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Photographer
TrickProductions
Posts: 114
Miami, Florida, US


Hello

I recently bought a used Epson Stylus Pro 7600. All the prints heads are fine and I am using genuine epson ink and paper.

The problem however, I can't seem to get a usable photo print from it. I have downloaded the appropriate color profiles but I don't know if maybe I am using the wrong settings, etc...

In doing different test, sometimes the images are overly tinted with magenta, or washed out.

I am printing from Photoshop CS5 from my 2010 27" iMac. I have Epson Premium Luster Photo Paper 260.

Can someone please run me through the correct procedure to get a good print?

Thank you for your time and I can give more info if you need it.
Apr 23 13 01:10 pm  Link  Quote 
Photographer
Carle Photography
Posts: 9,227
Oakland, California, US


Is everything calibrated?

Your monitor?

Also double check your profile settings, you have to do more then just click that profile, you have to have the print settings correct as well.
Apr 23 13 01:13 pm  Link  Quote 
Photographer
TheScarletLetterSeries
Posts: 3,438
Carmel, California, US


Have you done a nozzle check?  I'll place bets you have a clogged channel.
Apr 23 13 01:13 pm  Link  Quote 
Photographer
MMDesign
Posts: 18,647
Louisville, Kentucky, US


Make sure you have "Photoshop Manages Colors" selected. If you already do, it could be a myriad of issues.

What would be best though is getting RIP software. We use Onyx. It's not inexpensive, but it works great.
Apr 23 13 01:23 pm  Link  Quote 
Photographer
still-photography
Posts: 1,294
Bothell, Washington, US


TrickProductions wrote:
Hello

I recently bought a used Epson Stylus Pro 7600. All the prints heads are fine and I am using genuine epson ink and paper.

The problem however, I can't seem to get a usable photo print from it. I have downloaded the appropriate color profiles but I don't know if maybe I am using the wrong settings, etc...

In doing different test, sometimes the images are overly tinted with magenta, or washed out.

I am printing from Photoshop CS5 from my 2010 27" iMac. I have Epson Premium Luster Photo Paper 260.

Can someone please run me through the correct procedure to get a good print?

Thank you for your time and I can give more info if you need it.

http://www.peachpit.com/store/real-worl … 0321267221

I highly recommend this book.  If you're going to print professionally, you need to be able to diagnose your own workflow issues. 

You'll get lots of great advise as well as lots of mediocre advise in a venue such as this.  You just won't know which is which.

Apr 23 13 01:37 pm  Link  Quote 
Artist/Painter
sdgillis
Posts: 2,422
Portland, Oregon, US


printing an RGB file on CMYK printer?
Apr 23 13 01:40 pm  Link  Quote 
Photographer
Zave Smith Photography
Posts: 1,373
Philadelphia, Pennsylvania, US


I will also place a couple of bucks on a clogged print head.
Apr 23 13 01:41 pm  Link  Quote 
Photographer
MMDesign
Posts: 18,647
Louisville, Kentucky, US


sdgillis wrote:
printing an RGB file on CMYK printer?

Of course.

Apr 23 13 01:51 pm  Link  Quote 
Photographer
still-photography
Posts: 1,294
Bothell, Washington, US


sdgillis wrote:
printing an RGB file on CMYK printer?

Unless he's using a RIP, that's the way it's most often done.

Zave Smith Photography wrote:
I will also place a couple of bucks on a clogged print head.

Or double color management, or the wrong profile for the paper being used, or a problem with his monitor profile, or a bad monitor, or incorrect viewing illumination, or something that doesn't immediately come to mind...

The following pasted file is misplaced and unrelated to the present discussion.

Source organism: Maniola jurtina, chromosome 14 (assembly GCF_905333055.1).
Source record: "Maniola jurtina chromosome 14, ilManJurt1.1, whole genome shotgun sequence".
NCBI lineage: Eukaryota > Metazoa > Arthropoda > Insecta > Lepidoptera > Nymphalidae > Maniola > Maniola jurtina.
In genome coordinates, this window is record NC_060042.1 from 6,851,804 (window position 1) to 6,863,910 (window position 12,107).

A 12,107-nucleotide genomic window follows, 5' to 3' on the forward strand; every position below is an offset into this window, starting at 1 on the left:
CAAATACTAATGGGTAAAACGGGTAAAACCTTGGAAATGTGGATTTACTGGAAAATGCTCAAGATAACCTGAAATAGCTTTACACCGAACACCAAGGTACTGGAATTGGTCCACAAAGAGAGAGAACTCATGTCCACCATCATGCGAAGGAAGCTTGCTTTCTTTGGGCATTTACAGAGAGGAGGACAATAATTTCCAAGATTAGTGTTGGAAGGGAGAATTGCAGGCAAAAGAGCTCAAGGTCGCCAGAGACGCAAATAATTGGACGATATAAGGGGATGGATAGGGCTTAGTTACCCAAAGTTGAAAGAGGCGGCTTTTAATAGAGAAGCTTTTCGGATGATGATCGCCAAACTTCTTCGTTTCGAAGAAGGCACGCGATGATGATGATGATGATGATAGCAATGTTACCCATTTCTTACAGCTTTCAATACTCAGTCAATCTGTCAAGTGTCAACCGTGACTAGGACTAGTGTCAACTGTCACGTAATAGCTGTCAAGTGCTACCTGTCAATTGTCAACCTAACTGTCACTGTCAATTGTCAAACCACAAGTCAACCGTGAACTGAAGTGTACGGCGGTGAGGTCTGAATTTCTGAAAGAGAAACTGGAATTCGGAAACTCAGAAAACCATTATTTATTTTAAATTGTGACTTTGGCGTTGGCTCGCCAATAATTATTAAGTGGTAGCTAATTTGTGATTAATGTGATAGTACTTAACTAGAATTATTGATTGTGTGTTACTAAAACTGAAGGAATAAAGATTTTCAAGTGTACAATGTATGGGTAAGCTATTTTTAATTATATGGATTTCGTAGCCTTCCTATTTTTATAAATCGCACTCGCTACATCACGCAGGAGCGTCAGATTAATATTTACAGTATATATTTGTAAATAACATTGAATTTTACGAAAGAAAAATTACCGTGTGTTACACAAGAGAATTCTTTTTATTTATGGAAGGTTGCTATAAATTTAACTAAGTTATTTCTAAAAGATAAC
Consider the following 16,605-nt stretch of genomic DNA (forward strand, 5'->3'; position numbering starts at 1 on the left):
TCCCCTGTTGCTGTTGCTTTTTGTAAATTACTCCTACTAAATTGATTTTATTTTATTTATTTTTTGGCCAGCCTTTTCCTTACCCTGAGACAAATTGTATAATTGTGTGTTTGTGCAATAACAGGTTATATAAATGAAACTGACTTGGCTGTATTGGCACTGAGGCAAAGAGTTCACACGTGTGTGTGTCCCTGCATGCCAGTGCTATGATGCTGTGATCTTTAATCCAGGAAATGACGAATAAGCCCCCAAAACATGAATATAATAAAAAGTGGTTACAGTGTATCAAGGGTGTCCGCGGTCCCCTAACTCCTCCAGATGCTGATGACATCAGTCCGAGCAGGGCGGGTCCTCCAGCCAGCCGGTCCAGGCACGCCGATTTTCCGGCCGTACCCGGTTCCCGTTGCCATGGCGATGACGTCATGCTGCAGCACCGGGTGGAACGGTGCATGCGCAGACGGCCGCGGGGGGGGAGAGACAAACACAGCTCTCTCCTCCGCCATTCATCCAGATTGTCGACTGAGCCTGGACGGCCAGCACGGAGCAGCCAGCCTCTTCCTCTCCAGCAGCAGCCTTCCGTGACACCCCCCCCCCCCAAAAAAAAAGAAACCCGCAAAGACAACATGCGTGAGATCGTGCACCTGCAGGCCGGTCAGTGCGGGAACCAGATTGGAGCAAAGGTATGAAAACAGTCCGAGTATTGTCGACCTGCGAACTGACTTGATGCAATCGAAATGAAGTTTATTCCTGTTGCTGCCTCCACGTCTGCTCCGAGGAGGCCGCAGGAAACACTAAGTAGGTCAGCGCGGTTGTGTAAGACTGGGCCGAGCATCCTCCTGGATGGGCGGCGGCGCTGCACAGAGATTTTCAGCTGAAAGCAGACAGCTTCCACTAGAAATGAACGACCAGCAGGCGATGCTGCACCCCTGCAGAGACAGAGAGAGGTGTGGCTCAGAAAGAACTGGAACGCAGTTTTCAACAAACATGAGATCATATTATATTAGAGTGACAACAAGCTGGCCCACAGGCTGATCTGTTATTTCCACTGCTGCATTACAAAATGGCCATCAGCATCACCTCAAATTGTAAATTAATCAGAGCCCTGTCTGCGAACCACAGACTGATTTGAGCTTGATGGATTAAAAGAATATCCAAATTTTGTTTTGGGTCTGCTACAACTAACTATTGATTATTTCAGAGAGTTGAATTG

Apr 23 13 01:52 pm  Link  Quote 
Photographer
MMDesign
Posts: 18,647
Louisville, Kentucky, US


still-photography wrote:

Unless he's using a RIP, that's the way it's most often done.

It's done that way with a RIP as well.

Apr 23 13 01:54 pm  Link  Quote 
Photographer
still-photography
Posts: 1,294
Bothell, Washington, US


sdgillis wrote:
printing an RGB file on CMYK printer?
still-photography wrote:
Unless he's using a RIP, that's the way it's most often done.
MMDesign wrote:
It's done that way with a RIP as well.

True, but not the point I was making.  As I'm sure you realize, I was heading off the possible suggestion that one doesn't send an RGB file to a CMYK printer.

While we're on the subject...

MMDesign wrote:
What would be best though is getting RIP software.

I have to disagree.  Our OP doesn't seem to be able to successfully use the canned Epson driver/software package.  Sending him off to buy/use a RIP could be disastrous.  Would you like to explain to him things like linearization, ink-limiting, input-output-simulation profiles, black generation or anything on those lines?

Apr 23 13 02:12 pm  Link  Quote 
Photographer
MMDesign
Posts: 18,647
Louisville, Kentucky, US


still-photography wrote:

sdgillis wrote:
printing an RGB file on CMYK printer?
still-photography wrote:
Unless he's using a RIP, that's the way it's most often done.
MMDesign wrote:
It's done that way with a RIP as well.

True, but not the point I was making.  As I'm sure you realize, I was heading off the possible suggestion that one doesn't send an RGB file to a CMYK printer.

While we're on the subject...


I have to disagree.  Our OP doesn't seem to be able to successfully use the canned Epson driver/software package.  Sending him off to buy/use a RIP could be disastrous.  Would you like to explain to him things like linearization, ink-limiting, input-output-simulation profiles, black generation or anything on those lines?

It's no where near as daunting as you make it sound. Once you get it set up, and if you buy it from the right place, they'll install and set it up for you, it's pretty simple.

Apr 23 13 02:19 pm  Link  Quote 
Photographer
TrickProductions
Posts: 114
Miami, Florida, US


Thank you to everyone who has responded. Let me give a little more info on the situation. I will try and be as thorough as possible.

- I have a 2010 27" iMac. It has been calibrated, but not with any optical device such as X-Rite, etc...